Buying a car Electric cars guide

Thinking about buying an electric car? Our guide tells you which performed best in our tests, how to get a government-funded grant towards the cost of a new electric car and the installation of a charging point at your home.

We've tested a number of electric cars. Find out which cars outperformed the competition by seeing our Best Buy car recommendations.

Ford Focus Electric

Pure battery power or plug-in hybrid?

Pure battery power electric cars

When choosing which type of plug-in car to buy, your main decision is whether to choose an all-electric vehicle with only a battery-driven electric motor, or a plug-in hybrid (PHEV), in which the battery power and motor supplement, or are backed up by, a combustion engine as well.

We test electric cars in our lab in the same way we assess conventional petrol or diesel-powered cars, subjecting them to the same stringent tests. Below is a summary of the pure battery power electric cars we've tested, which includes three Best Buys.

To see the electric cars behind the scores in the table, try Which for £1. If you're already a member, you can log-in to unlock the table.

Electric cars
MakePerformanceComfortSafetyTOTAL SCORE
Medium car logo81%
Medium car logo80%
Medium car logo79%
Medium car logo73%
Medium car logo73%
Medium car logo72%
Medium car logo69%
Medium car logo65%
Medium car logo65%
Medium car logo62%

Full reviews also include star ratings for Handling and Boot & Storage Space.

Plug-in hybrid cars

Plug-in hybrid models come in two types. Firstly, there are those which are similar to the familiar Toyota Prius or Honda Insight in their technologies, but with plug-in external charging to enhance their range (and speed) in their all-electric mode. 

Alternatively, there are a small number of models which, in urban conditions and on shorter journeys, run mostly as electric vehicles, but have a small internal combustion engine as well which kicks in and acts as a generator to charge the car's batteries; in these, known as range-extended electric vehicles or RE-EVs, the engine does not directly drive the wheels. Examples of range-extended electric vehicles include the BMW i3 Range Extender (or 'REx'), and the Vauxhall Ampera and Chevrolet Volt (both now discontinued in the UK). 

To see the plug-in hybrid cars behind the scores in the table, try Which for £1. If you're already a member, you can log-in to unlock the table.

Plug-in hybrid cars
MakePerformanceComfortSafetyTOTAL SCORE
Medium car logo75%
Medium car logo71%
Medium car logo68%
Medium car logo66%

Full reviews also include star ratings for Handling and Boot & Storage Space.

Plug-in car grants 

Home electric car charging point

You can get grants for buying an electric car and installing a home charging point

Government-backed grants are available through OLEV (Office for Low Emissions Vehicles) towards the cost of selected electric vehicles. The plug-in car grants (there is a similar scheme for vans) are awarded in three categories, and currently cover 35% of the basic purchase price or £5000, although the scheme is to be reviewed in May 2015.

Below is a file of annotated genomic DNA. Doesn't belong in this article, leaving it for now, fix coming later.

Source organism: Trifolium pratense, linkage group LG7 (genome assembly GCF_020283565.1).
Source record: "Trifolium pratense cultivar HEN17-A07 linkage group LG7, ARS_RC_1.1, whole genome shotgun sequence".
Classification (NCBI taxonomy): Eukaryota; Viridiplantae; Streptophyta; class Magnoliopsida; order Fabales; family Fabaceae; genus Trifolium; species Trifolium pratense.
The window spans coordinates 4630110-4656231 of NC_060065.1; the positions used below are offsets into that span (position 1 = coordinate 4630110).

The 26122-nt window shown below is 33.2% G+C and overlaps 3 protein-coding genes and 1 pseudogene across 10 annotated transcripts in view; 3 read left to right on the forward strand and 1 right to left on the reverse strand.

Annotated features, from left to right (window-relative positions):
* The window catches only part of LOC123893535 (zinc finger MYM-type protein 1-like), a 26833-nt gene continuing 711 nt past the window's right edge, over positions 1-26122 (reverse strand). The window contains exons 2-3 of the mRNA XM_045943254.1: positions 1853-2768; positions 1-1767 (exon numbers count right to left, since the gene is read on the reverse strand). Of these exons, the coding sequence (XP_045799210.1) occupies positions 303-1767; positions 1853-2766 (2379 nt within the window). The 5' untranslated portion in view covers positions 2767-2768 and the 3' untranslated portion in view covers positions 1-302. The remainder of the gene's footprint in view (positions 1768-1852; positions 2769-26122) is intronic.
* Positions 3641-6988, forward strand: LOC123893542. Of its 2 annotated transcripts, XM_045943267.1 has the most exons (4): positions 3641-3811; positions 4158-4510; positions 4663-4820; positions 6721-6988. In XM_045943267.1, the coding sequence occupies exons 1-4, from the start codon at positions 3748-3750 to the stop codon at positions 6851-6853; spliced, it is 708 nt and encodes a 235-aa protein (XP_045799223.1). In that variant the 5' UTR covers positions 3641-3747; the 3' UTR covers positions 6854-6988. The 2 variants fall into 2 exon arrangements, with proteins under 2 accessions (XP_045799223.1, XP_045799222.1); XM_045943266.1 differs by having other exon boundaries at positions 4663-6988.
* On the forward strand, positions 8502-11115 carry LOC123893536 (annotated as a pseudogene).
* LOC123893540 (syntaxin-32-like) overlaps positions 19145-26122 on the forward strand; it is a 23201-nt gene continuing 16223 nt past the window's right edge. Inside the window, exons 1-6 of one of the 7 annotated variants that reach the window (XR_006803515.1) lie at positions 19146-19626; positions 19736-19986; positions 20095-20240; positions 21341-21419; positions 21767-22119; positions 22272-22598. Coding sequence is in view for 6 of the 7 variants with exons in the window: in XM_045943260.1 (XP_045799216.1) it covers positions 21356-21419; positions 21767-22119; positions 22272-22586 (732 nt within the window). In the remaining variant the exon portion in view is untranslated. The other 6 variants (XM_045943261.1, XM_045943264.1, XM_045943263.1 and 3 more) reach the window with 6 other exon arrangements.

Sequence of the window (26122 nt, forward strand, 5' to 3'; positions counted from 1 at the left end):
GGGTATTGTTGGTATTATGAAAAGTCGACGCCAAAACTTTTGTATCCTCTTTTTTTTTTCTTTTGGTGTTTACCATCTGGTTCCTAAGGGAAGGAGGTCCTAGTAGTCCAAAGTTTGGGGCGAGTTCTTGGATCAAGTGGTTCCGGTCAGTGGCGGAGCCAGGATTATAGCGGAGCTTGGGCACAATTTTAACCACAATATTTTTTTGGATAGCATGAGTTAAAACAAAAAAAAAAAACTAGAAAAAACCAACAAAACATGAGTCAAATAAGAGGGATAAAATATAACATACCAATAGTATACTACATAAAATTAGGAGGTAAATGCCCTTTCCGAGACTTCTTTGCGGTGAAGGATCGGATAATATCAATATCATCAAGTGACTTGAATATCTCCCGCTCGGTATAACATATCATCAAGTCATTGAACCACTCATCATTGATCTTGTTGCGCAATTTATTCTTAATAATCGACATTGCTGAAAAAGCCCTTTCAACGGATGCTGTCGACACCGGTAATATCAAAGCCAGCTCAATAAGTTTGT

To qualify for the grants, vehicles must meet a set of criteria defined by OLEV; these include, for all-electric vehicles, being able to travel a minimum 70 miles between charges. PHEVs must be able to go at least 10 miles in electric-only mode. Eligible vehicles are listed on the OLEV and Department for Transport websites, and the discount will automatically be taken off the price of the car at purchase - there is no need for the buyer to apply. 

Home charging points

Although many electric vehicle owners do charge their vehicles from domestic sockets - in their garage, for example - this is slow and potentially dangerous, especially at older properties. If you are thinking of doing this, your domestic electricity circuits and wiring should be checked thoroughly by a suitably experienced and qualified electrician to ensure that you have the necessary circuit-breakers, isolation switches and resistance to overheating. 

Installing a dedicated vehicle charging socket and system is recommended, and many car manufacturers have teamed up with charging equipment-makers to offer a charger designed to work with your electric car. A 32 amp unit will charge up to 30-60% faster than a conventional socket, depending on vehicle and battery type. 

Grants are also available towards the cost of having a charging point installed at your home; OLEV is currently offering up to £700 (or 75% of the cost) towards equipment fitted by one of its approved suppliers. 

Finding an electric charging point on the move

ZapMap

Zap-Map tells you the speed of the charging point as well as location

If you need to charge your electric car or plug-in hybrid when you're on the move, there are a number of different websites mapping the various publicly-accessible charging points across the entire country. These include on-street charging points in city centres, for example, as well as the growing number of high-voltage fast-chargers and rapid-chargers at strategic service stations on the motorway network. 

Zap-map.com, for instance, not only tells you where the charging points are, it also tells you the kW output of that specific charging point and the type of connecter required to charge at that location. It can also navigate to it.

There are also free smartphone apps, including the Charge Your Car app, that give you access to electric car charge points using your Apple or Android devices. 

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